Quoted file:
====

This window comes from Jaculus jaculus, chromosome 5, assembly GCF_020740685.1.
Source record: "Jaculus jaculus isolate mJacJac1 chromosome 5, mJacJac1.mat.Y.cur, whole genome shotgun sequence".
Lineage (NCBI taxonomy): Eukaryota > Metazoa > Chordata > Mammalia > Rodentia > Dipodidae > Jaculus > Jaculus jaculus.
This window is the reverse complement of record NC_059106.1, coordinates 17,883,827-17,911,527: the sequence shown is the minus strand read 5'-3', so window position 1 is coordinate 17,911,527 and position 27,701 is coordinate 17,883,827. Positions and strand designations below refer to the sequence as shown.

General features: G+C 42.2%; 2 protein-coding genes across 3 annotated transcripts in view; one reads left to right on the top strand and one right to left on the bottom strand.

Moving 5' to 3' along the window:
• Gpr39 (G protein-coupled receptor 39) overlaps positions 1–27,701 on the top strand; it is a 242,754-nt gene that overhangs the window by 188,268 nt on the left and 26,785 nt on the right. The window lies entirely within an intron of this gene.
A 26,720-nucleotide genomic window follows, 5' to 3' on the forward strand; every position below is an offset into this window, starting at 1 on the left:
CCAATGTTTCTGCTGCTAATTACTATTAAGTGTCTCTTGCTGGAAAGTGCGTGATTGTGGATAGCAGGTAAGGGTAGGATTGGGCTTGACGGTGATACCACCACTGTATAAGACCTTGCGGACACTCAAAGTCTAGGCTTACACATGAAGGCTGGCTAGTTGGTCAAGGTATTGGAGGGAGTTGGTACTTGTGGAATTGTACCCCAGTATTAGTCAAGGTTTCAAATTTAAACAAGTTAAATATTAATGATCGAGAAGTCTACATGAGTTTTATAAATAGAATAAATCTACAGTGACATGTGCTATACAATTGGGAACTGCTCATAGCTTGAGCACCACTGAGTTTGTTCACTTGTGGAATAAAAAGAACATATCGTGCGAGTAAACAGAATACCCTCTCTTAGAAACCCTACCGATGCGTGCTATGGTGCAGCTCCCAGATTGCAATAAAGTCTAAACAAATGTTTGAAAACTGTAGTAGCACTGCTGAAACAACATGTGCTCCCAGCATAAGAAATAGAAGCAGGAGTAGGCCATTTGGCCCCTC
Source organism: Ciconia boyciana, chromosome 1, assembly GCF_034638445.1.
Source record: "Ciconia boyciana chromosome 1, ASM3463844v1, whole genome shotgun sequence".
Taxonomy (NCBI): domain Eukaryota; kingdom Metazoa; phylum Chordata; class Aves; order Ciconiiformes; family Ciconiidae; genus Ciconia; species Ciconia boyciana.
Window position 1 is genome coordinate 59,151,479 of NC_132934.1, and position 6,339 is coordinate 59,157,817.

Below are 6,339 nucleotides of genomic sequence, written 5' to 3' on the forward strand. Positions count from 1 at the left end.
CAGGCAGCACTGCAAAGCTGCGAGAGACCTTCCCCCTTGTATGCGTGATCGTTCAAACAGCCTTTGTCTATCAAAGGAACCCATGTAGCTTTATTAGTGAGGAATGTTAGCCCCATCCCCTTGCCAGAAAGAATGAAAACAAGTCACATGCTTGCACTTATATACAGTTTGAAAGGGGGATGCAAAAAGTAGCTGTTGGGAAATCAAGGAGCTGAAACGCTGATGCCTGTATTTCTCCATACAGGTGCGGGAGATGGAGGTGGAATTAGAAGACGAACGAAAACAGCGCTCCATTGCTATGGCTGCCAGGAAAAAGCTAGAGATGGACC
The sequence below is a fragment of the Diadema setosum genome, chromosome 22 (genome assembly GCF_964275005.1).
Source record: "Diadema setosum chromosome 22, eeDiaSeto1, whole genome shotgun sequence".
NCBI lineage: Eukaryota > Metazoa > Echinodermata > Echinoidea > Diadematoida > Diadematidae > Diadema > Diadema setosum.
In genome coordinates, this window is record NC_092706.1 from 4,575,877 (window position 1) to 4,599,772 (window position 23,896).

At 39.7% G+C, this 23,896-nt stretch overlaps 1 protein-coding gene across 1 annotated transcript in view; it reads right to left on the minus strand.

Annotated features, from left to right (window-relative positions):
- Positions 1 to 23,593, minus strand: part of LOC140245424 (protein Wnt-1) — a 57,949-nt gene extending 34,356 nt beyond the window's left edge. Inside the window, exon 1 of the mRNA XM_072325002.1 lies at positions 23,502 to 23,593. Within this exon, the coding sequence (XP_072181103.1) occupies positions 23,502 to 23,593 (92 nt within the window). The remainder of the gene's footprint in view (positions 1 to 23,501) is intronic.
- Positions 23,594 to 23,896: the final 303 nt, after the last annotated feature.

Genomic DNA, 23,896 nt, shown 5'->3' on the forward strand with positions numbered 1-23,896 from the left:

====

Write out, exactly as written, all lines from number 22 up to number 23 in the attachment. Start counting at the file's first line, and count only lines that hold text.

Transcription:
- Positions 1 to 23,593, minus strand: part of LOC140245424 (protein Wnt-1) — a 57,949-nt gene extending 34,356 nt beyond the window's left edge. Inside the window, exon 1 of the mRNA XM_072325002.1 lies at positions 23,502 to 23,593. Within this exon, the coding sequence (XP_072181103.1) occupies positions 23,502 to 23,593 (92 nt within the window). The remainder of the gene's footprint in view (positions 1 to 23,501) is intronic.
- Positions 23,594 to 23,896: the final 303 nt, after the last annotated feature.